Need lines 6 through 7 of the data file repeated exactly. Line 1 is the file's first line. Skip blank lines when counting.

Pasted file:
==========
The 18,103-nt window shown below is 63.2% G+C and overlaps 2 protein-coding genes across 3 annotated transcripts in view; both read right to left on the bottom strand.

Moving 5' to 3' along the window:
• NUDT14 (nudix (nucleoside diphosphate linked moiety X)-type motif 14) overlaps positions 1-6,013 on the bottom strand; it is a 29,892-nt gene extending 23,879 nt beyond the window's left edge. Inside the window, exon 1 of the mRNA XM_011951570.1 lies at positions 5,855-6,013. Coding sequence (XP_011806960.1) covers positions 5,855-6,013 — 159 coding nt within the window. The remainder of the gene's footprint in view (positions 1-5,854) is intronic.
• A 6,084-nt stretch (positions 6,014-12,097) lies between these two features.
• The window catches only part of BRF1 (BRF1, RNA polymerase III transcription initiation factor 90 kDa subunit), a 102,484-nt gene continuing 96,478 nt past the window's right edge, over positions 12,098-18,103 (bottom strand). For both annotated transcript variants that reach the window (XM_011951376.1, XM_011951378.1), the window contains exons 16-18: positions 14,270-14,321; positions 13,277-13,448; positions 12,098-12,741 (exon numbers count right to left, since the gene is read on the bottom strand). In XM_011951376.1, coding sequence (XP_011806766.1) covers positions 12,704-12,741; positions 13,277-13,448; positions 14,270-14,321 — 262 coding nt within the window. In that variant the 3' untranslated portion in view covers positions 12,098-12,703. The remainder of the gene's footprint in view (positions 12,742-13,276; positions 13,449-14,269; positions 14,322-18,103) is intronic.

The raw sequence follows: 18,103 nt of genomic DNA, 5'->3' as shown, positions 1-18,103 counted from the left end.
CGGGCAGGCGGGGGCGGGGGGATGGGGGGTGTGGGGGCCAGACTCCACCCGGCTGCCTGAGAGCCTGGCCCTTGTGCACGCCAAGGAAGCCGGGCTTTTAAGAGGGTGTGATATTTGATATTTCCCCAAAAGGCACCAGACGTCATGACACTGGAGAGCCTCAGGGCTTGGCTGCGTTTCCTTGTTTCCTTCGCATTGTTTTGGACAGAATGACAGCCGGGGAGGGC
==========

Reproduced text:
The raw sequence follows: 18,103 nt of genomic DNA, 5'->3' as shown, positions 1-18,103 counted from the left end.
CGGGCAGGCGGGGGCGGGGGGATGGGGGGTGTGGGGGCCAGACTCCACCCGGCTGCCTGAGAGCCTGGCCCTTGTGCACGCCAAGGAAGCCGGGCTTTTAAGAGGGTGTGATATTTGATATTTCCCCAAAAGGCACCAGACGTCATGACACTGGAGAGCCTCAGGGCTTGGCTGCGTTTCCTTGTTTCCTTCGCATTGTTTTGGACAGAATGACAGCCGGGGAGGGC